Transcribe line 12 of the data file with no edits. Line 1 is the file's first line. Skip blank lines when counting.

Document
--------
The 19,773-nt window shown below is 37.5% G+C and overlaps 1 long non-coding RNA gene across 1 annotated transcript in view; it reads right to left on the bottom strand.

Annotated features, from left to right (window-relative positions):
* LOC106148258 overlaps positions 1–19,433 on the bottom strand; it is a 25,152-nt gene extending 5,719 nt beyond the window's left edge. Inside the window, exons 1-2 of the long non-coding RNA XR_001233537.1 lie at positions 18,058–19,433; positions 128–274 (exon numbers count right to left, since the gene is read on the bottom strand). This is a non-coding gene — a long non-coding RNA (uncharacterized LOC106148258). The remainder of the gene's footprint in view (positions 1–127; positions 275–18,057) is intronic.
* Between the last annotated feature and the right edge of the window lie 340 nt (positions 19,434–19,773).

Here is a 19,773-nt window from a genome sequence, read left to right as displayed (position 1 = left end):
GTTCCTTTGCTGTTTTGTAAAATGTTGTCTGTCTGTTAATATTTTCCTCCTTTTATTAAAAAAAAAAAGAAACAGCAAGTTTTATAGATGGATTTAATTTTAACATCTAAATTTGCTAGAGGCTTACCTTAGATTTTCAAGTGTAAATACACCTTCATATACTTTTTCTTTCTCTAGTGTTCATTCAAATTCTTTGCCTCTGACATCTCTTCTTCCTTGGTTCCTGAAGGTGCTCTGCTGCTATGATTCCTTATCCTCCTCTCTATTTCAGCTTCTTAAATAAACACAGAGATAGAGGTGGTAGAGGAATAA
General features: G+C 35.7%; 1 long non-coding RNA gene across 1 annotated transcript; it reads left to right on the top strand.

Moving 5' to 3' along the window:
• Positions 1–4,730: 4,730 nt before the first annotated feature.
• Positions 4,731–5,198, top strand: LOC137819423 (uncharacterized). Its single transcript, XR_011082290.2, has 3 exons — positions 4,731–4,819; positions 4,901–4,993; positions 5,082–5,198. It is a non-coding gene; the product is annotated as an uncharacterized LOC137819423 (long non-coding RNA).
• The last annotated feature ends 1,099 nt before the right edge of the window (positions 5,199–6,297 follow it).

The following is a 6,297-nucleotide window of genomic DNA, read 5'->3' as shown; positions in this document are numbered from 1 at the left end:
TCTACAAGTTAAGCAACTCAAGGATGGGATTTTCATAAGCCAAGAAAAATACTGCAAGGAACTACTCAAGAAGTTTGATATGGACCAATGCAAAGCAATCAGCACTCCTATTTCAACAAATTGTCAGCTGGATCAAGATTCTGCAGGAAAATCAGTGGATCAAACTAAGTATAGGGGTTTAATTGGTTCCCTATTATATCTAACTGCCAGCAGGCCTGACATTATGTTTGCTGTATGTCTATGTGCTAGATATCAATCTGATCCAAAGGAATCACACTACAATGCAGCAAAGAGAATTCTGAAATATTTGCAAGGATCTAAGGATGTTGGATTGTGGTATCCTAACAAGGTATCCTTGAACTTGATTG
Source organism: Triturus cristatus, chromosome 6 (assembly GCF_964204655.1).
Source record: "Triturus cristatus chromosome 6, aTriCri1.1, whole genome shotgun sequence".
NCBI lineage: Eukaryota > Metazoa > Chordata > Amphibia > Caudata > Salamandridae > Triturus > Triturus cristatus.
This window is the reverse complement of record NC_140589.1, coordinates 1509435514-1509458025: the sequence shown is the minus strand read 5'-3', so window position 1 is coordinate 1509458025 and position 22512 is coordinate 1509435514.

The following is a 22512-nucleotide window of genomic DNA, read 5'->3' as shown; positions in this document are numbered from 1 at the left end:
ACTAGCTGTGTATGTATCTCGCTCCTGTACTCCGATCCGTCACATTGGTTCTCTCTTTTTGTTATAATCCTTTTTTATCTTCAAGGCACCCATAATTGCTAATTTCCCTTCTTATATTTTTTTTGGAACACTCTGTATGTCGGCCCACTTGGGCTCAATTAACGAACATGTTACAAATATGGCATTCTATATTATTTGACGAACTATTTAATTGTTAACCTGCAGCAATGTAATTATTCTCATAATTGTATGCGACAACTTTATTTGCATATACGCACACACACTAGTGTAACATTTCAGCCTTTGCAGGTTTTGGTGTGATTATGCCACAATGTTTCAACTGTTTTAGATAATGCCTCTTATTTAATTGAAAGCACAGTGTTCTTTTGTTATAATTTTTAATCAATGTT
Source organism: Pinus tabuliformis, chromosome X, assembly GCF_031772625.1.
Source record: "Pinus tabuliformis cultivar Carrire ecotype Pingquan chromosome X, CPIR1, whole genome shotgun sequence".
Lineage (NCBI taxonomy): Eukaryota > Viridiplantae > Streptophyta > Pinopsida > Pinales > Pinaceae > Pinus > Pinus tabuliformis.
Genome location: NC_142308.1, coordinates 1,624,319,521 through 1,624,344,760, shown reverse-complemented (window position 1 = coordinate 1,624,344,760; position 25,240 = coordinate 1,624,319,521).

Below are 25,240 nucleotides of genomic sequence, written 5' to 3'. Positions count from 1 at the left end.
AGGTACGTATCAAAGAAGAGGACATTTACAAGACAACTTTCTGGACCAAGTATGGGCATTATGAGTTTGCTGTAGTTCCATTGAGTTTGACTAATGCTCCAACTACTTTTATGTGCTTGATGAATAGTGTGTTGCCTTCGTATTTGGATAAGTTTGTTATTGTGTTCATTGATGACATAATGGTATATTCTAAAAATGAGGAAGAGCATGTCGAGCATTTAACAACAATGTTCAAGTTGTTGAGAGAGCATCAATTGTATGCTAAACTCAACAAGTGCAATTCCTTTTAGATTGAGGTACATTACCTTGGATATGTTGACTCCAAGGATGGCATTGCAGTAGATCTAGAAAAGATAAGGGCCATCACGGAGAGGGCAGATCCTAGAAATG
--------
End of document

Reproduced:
The following is a 6,297-nucleotide window of genomic DNA, read 5'->3' as shown; positions in this document are numbered from 1 at the left end: